In the first phase of the project, 50 nodes will be installed in August and September on traffic light poles in The Loop, Pilsen, Logan Square, and along Lake Michigan. These nodes will contain sensors for measuring air and surface temperature, barometric pressure, light, vibration, carbon monoxide, nitrogen dioxide, sulfur dioxide, ozone, and ambient sound intensity. Two cameras will collect data on vehicle and foot traffic, standing water, sky color, and cloud cover.
As the Array of Things takes its final steps toward its public launch later this summer, it has locked in two new relationships that will support its research and education goals. Through an Innovation Generation grant from Motorola Solutions, the Array of Things (AoT) team will expand the high school curriculum built around the urban sensing project last year at Lane Tech High School, enabling more students to learn about technology, programming, and other important skills through the platform. Meanwhile, a new agreement with AT&T establishes the company as the wireless provider for the AoT nodes, transmitting terabytes of data to storage.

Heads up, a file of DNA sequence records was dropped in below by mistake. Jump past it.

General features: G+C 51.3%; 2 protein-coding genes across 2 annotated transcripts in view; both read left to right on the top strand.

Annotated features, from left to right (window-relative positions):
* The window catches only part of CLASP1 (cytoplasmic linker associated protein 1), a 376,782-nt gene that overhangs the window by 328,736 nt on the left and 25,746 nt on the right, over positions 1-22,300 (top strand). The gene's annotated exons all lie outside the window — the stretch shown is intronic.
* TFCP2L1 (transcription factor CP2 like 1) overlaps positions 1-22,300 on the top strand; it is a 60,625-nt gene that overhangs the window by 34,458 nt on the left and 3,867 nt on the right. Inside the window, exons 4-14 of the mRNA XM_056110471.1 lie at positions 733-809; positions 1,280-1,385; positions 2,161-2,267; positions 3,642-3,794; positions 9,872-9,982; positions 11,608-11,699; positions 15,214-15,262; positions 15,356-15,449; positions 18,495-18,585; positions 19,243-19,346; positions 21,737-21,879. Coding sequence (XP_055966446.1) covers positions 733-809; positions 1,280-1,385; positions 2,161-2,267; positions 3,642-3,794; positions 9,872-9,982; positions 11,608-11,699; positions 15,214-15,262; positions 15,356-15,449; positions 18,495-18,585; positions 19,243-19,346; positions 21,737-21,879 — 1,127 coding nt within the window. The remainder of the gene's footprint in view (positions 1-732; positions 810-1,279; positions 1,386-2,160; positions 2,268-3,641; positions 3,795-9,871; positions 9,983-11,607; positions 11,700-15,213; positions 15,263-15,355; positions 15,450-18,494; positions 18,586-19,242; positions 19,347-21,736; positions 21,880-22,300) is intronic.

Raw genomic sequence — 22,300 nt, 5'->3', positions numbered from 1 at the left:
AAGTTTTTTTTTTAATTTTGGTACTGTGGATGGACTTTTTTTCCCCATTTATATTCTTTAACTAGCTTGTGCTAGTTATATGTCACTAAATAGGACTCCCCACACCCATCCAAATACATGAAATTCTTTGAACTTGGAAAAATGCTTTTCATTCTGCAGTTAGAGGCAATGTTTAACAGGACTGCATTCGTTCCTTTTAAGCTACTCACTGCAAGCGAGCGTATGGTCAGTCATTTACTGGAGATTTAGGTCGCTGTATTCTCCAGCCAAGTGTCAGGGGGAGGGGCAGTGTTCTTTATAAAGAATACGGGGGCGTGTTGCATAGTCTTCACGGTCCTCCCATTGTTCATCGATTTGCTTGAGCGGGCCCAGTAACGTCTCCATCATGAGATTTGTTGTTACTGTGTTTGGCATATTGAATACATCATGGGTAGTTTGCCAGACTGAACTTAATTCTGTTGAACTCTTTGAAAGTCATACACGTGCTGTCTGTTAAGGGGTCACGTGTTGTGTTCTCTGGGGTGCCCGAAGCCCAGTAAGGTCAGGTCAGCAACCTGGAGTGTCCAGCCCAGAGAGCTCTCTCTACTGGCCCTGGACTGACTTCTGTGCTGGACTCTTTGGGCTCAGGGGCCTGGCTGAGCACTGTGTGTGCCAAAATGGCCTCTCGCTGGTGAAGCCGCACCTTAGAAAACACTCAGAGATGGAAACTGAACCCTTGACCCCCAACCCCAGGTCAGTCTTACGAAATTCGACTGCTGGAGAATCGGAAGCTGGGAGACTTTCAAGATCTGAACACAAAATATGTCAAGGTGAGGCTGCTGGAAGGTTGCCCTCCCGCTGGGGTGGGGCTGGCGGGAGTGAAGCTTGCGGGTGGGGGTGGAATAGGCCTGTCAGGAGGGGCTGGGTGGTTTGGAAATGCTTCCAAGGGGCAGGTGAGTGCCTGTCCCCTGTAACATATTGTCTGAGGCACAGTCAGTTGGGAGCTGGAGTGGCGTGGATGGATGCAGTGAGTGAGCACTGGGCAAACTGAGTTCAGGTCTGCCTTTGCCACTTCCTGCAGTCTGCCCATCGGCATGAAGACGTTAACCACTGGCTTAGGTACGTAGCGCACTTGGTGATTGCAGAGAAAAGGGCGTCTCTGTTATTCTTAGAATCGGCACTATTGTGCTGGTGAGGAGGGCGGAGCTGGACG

The first University of Chicago Convening on Urban Data Science, organized by the CI’s Urban Center for Computation and Data (UrbanCCD) and the UChicago Urban and sponsored by the Harris School for Public Policy, reflected this early stage of growth. There was ample enthusiasm about early projects using analytics, sensing, mapping, and both public and private data sources. There was excitement about the future and new collaborations formed across countries, disciplines, and public/private/academic spheres. But there were also passionate discussions about the ethical and moral implications of urban data science, an important reflection for a fast-growing field with the goal of improving policy and people’s lives.
Inside the small wooden box are several tiny sensors, a cellular modem, a battery, and a micro-processor running custom programming code. But the key innovation for Erica Pereira’s “Lane of Things” device might be the laser-printed cut-out design of the outer enclosure: two circles and a square forming a friendly emoji-like face.
Their box was just one of over forty sensor nodes built by Lane Tech students as part of the first Lane of Things workshop, funded by Motorola Solutions and organized by the Urban Center for Computation and Data (UrbanCCD) and the School of the Art Institute of Chicago (SAIC) as part of the broader Array of Things (AoT) project. The workshop was the first stage of the AoT’s educational component, using the technology and principles of the urban sensing platform to help students learn about programming, data science, digital fabrication, and additional CS concepts.
A new partnership between Array of Things (AoT) and Product Development Technologies (PDT) will drive the public launch of the urban sensing project in 2016. PDT, based in Lake Zurich, IL, will spearhead the design and manufacturing of a custom enclosure system for AoT nodes, protecting the technology from weather conditions while enabling accurate measurements.